Political engagement of the new generation of artists who now often become art activists relatively new in Poland, even though performance art has been always connected with social activism since its birth in the 70s. This shift causes conflict between artists in the discussion about the role of art and artists in society, especially in the context of art education which, in its nature, aims at preserving and strengthening the old forms rather than provoking a new way of thinking. Therefore, most interesting cases of perfo-activism in Poland come from artists from different backgrounds than performance art. And this is exactly as it was in the 70s when performance art was a marginal genre for the most radical.

[1] See: Łukasz Guzek, “Above Art and Politics – Performance art and Poland,” in Art Action 1958 – 1998, ed. Richard Martel (Quebec: Intervention, 2001), 254.

[2] Por. RoseLee Goldberg, Performance Art. From Futurism to the Present (London-New York: Thames & Hudson, 2010).

[3] There was also Janusz Bałdyga, but he participated as the Academia Ruchu Theatre group.

[4] Walter Benjamin, The Work of Art in the Age of Its Technological Reproducibility, and Other Writings on Media, trans. Rodney Livingstone Edmund Jephcott, Howard Eiland (Cambridge, MA-London: The Belknap Press of Harvard University Press, 2008), 42.

[5] Guzek, “Above Art and Politics – Performance art and Poland,” 258.

[6] Ibid.

[7] http://www.kazmierczak.artist.pl/

[8] Lucy Lippard, “Trojan Horses: Activist Art and Power,” in Feminism Art Theory: An Anthology 1968 – 2014, ed. Hilary Robinson (Malden, MA-Oxford: Wiley Blackwell, 2015), 76.

[9] Tomasz Załuski, “KwieKulik i konceptualizm w uwarunkowaniach PRL-u. Przyczynek do analizy problemu.,” Sztuka i Dokumentacja, no. 6 (2012): 79,

[10] Klara Kemp-Welch, “Sztuka dokumentacji i biurokratyczne życie; Sprawa Pracowni Działańm Dokumentacji i Upowszechniania,” in KwieKulik. Zofia Kulik & przemysław Kwiek, ed. Łukasz Ronduda and Georg Schöllhammer (Warszawa: MSN, 2012), 517.

[11] The interview recorded on the CD enclosed to the catalogue: Ruchome-nieruchome. Performensy Marii Pinińskiej-Bereś, (Kraków: Bunkier Sztuki, 2007).

[12] Maciej Toporowicz, “AWACS Performance Kraków,” High Performance 17/18 (Spring / Summer 1982): 57,

[13] Łukasz Guzek, Rekonstrukcja sztuki akcji w Polsce (Warszawa-Toruń: Polski Instytut Studiów nad Sztuką Świata; Wydawnictwo Tako, 2017), 453-54.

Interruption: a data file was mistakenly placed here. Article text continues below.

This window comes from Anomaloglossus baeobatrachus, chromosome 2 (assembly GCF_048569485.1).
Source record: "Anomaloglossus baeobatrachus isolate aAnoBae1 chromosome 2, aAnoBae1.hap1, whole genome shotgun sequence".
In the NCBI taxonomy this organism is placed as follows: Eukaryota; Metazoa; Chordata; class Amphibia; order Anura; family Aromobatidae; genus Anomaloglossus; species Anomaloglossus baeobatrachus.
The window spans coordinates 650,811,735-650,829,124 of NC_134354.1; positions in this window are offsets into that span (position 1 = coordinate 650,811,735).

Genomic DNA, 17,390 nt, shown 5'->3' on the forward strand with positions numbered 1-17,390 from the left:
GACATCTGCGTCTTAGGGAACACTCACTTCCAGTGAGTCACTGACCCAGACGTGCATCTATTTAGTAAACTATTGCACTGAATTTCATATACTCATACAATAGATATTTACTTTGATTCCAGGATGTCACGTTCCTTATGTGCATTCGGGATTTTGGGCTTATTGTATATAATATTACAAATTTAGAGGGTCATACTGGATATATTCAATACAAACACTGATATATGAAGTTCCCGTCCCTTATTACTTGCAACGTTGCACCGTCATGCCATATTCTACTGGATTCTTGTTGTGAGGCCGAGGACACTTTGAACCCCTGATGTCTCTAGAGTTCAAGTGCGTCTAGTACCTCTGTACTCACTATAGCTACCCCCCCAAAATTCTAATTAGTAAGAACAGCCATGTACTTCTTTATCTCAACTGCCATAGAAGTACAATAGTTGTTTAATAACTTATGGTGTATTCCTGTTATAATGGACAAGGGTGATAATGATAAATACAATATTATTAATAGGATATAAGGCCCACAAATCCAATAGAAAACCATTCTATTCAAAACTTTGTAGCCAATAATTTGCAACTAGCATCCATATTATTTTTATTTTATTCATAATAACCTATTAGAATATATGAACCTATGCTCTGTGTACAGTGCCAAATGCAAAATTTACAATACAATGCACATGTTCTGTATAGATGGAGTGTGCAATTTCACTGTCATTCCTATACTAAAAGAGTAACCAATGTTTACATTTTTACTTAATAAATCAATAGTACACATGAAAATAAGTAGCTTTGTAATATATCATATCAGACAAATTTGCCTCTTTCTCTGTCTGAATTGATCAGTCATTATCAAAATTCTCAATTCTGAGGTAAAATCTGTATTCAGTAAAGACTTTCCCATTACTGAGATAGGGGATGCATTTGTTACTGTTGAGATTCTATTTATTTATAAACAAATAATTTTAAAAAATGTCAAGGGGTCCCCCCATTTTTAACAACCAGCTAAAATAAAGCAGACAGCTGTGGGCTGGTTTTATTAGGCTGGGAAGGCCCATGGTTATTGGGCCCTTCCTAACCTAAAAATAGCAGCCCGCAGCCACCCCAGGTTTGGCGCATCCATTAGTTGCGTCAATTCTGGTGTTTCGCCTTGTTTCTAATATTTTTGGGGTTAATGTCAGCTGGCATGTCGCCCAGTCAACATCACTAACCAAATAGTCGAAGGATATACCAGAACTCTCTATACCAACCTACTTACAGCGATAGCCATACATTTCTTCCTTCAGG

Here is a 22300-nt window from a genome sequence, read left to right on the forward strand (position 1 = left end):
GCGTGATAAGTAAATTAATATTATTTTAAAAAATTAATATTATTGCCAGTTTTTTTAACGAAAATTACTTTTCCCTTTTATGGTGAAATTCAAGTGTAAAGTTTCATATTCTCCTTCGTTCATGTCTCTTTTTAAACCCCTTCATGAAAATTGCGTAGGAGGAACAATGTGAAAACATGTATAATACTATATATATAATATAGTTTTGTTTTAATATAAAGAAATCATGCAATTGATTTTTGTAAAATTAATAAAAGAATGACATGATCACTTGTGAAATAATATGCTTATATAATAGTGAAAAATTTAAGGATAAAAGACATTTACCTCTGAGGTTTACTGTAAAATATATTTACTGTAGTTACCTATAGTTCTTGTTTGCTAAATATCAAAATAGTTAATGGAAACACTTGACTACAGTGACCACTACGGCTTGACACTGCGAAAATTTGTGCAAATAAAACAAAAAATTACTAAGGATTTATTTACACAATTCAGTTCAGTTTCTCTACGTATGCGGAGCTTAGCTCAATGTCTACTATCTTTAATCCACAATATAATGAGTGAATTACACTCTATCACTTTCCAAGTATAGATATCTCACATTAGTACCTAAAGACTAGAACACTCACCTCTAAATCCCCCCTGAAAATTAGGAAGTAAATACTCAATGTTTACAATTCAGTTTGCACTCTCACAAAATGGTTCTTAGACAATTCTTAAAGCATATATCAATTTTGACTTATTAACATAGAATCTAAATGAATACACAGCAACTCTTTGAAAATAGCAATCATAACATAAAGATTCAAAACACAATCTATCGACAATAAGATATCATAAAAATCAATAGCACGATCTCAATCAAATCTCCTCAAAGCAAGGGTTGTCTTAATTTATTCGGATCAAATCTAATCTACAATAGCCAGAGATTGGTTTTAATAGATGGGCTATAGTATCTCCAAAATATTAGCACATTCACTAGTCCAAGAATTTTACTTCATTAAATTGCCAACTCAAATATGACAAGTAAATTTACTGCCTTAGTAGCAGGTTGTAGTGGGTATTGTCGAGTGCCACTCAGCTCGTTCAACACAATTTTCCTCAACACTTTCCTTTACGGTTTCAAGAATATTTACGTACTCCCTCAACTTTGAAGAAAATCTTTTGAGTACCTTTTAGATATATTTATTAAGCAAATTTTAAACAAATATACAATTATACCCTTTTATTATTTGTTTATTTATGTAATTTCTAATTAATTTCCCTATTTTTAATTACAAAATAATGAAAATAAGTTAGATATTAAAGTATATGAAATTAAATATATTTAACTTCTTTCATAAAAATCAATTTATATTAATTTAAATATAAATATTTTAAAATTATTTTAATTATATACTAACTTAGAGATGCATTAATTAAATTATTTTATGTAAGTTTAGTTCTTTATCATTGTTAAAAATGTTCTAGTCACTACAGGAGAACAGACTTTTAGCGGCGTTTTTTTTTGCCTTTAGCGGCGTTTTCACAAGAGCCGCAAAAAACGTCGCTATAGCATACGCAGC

[14] Boris Groys, “On Art Activism,”  e-flux, no. 56 (2014), http://www.e-flux.com/journal/on-art-activism/.

[15] See: Stephen Wright, Toward a Lexicon of Usership (Eindhoven: Van Abbemuseum, 2013).

[16] Andrzej Turowski, Sztuka, która wznieca niepokój. Manifest artystyczno-polityczny sztuki szczególnej [Art That Sparks Unrest. The Artistic-Political Manifesto of Particular Art (Warszawa: Książka i Prasa, 2012), 88.


The exhibition Faux painting. Performer’s Objects features a series of painting objects created in the 1990s, which has so far been shown mainly in solo exhibitions in the United States and collective presentations including the Grand Palais in Paris and the Zachęta National Gallery of Art (exhibition “We are”). This is the first solo exhibition of Peter (Peter) Grzybowski in Poland featuring this series, which was sent from New York after the artist’s death. The series is made up of a number of painting objects – imitation materials, mainly wood and stone created in the 90s.

The title of the exhibition Faux painting. Performer’s Objects is derived from the text accompanying the exhibition in Bielsko-Biała by Wladysław Kaźmierczak – an artist and performer, curator of performance festivals – about Peter Grzybowski who died last year in New York. The material delves into the performer’s way of thinking and the pedigree of his painting during the New York period. Peter Grzybowski’s paintings are much more than mere canvases – they become the “performer’s objects”, something that is inextricably linked with the artist’s philosophy of creation, and not just practicing the art of faux painting for the sake of earning money. The text will be published in its entirety in the portal “Obieg” at the end of August, just before the opening of the exhibition.